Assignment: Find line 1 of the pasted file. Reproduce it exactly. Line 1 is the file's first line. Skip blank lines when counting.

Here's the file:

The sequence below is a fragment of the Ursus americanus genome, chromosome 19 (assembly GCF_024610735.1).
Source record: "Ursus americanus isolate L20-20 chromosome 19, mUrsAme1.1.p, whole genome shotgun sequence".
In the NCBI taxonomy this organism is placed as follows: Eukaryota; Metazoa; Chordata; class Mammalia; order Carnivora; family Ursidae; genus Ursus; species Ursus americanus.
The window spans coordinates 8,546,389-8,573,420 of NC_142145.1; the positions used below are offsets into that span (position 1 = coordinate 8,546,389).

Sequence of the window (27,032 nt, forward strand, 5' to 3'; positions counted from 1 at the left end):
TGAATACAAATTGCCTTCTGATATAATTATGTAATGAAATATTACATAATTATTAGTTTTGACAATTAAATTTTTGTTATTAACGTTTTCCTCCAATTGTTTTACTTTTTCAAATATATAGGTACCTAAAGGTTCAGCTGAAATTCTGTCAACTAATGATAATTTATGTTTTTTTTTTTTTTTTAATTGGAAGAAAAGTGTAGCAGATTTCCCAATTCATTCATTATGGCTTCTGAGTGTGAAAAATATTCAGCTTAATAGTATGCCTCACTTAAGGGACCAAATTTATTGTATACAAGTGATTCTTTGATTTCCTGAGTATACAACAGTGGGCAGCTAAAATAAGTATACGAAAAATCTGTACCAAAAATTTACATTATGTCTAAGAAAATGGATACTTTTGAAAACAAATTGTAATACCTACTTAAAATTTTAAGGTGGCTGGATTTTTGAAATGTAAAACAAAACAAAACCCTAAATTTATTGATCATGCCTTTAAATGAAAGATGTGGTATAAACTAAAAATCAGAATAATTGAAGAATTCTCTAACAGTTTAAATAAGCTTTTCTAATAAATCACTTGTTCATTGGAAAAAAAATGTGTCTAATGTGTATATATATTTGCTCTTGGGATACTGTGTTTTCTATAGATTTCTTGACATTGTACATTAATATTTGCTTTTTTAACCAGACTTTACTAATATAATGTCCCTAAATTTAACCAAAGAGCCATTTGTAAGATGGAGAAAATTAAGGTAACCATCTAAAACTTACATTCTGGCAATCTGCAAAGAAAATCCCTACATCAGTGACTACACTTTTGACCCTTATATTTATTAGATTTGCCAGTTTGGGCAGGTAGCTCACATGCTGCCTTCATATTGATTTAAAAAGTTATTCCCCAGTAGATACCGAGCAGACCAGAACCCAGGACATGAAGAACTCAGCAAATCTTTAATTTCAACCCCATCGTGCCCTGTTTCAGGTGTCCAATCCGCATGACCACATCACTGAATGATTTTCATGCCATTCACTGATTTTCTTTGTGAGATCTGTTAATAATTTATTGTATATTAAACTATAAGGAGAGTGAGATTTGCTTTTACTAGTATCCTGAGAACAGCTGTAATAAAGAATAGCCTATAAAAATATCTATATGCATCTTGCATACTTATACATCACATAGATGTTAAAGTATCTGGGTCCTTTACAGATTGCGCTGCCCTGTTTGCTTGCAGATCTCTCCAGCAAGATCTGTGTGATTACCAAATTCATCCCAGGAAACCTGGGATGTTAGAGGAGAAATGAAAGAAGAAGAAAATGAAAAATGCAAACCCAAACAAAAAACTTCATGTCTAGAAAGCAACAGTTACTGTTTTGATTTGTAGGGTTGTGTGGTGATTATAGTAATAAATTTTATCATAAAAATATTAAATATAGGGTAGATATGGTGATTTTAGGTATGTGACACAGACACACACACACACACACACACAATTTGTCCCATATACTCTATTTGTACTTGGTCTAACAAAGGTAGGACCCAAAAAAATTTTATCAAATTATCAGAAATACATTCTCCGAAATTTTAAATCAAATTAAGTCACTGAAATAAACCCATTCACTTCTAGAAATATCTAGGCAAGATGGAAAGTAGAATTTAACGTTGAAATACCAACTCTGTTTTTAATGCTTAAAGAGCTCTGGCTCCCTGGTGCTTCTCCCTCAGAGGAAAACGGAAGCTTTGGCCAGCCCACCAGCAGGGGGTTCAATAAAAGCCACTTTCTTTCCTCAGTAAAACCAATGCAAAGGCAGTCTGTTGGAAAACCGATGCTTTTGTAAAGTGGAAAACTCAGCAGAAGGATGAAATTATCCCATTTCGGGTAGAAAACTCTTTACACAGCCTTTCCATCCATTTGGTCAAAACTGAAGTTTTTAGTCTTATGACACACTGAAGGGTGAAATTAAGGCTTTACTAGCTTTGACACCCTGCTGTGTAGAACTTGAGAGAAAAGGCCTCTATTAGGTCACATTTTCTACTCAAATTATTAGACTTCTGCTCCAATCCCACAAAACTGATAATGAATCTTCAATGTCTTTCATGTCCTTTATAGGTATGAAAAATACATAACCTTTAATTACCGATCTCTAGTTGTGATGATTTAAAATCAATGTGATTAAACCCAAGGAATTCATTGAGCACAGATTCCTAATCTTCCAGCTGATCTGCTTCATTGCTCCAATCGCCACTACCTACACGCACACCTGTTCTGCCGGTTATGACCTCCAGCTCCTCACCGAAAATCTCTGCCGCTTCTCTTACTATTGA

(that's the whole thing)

The sequence below is a fragment of the Ursus americanus genome, chromosome 19 (assembly GCF_024610735.1).